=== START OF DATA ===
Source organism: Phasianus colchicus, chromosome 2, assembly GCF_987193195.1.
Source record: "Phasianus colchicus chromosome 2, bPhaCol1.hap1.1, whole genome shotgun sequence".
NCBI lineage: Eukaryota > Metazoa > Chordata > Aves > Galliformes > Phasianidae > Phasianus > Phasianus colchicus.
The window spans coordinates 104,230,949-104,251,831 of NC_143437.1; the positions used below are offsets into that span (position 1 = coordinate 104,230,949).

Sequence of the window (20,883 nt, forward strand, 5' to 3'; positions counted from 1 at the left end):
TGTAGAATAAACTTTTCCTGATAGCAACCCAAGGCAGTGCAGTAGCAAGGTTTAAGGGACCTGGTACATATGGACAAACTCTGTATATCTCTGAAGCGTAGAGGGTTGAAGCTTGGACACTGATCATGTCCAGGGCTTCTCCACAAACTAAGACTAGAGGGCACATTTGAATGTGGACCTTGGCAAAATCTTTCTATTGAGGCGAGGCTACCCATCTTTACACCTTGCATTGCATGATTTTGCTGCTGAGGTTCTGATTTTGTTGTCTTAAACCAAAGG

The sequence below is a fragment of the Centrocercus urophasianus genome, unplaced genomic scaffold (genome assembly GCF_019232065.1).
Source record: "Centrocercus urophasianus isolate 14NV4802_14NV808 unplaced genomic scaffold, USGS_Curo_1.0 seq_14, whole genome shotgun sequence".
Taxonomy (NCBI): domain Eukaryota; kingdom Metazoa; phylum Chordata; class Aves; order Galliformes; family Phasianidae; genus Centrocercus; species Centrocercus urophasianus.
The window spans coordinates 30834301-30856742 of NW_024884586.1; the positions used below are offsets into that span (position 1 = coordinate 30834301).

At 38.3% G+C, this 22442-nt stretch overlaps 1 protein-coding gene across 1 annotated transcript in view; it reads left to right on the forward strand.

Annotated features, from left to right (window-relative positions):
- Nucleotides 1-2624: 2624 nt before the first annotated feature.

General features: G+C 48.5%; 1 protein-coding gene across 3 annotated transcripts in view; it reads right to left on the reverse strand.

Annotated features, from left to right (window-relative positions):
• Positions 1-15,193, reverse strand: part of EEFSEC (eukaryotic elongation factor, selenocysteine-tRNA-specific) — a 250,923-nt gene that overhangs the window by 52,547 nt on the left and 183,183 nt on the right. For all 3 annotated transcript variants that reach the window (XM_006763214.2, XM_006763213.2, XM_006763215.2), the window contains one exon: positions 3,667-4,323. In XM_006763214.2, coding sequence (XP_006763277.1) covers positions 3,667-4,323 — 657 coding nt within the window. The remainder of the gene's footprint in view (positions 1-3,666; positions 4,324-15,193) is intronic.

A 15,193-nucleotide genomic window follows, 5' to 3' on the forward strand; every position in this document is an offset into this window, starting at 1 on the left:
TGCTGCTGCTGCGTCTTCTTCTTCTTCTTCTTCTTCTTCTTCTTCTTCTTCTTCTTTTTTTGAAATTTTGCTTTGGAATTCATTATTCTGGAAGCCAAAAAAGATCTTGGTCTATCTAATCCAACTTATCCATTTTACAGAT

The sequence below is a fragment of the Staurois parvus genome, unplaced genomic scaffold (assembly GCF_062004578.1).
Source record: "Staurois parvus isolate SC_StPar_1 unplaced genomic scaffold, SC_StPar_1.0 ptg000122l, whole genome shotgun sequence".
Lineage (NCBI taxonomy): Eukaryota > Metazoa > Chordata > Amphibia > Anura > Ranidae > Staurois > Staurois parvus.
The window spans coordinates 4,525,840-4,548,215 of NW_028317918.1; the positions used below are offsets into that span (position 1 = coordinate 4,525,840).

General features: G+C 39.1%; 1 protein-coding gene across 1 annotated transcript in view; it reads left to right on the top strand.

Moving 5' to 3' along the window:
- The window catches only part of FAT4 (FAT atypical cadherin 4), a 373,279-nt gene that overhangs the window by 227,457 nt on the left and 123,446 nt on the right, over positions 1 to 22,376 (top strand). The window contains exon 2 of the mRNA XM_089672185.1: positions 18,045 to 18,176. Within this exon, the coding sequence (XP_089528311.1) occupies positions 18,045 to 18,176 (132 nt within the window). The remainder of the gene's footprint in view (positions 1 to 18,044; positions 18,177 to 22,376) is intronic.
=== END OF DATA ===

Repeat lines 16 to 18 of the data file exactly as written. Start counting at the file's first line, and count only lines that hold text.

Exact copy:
• Positions 1-15,193, reverse strand: part of EEFSEC (eukaryotic elongation factor, selenocysteine-tRNA-specific) — a 250,923-nt gene that overhangs the window by 52,547 nt on the left and 183,183 nt on the right. For all 3 annotated transcript variants that reach the window (XM_006763214.2, XM_006763213.2, XM_006763215.2), the window contains one exon: positions 3,667-4,323. In XM_006763214.2, coding sequence (XP_006763277.1) covers positions 3,667-4,323 — 657 coding nt within the window. The remainder of the gene's footprint in view (positions 1-3,666; positions 4,324-15,193) is intronic.

A 15,193-nucleotide genomic window follows, 5' to 3' on the forward strand; every position in this document is an offset into this window, starting at 1 on the left:
TGCTGCTGCTGCGTCTTCTTCTTCTTCTTCTTCTTCTTCTTCTTCTTCTTCTTCTTTTTTTGAAATTTTGCTTTGGAATTCATTATTCTGGAAGCCAAAAAAGATCTTGGTCTATCTAATCCAACTTATCCATTTTACAGAT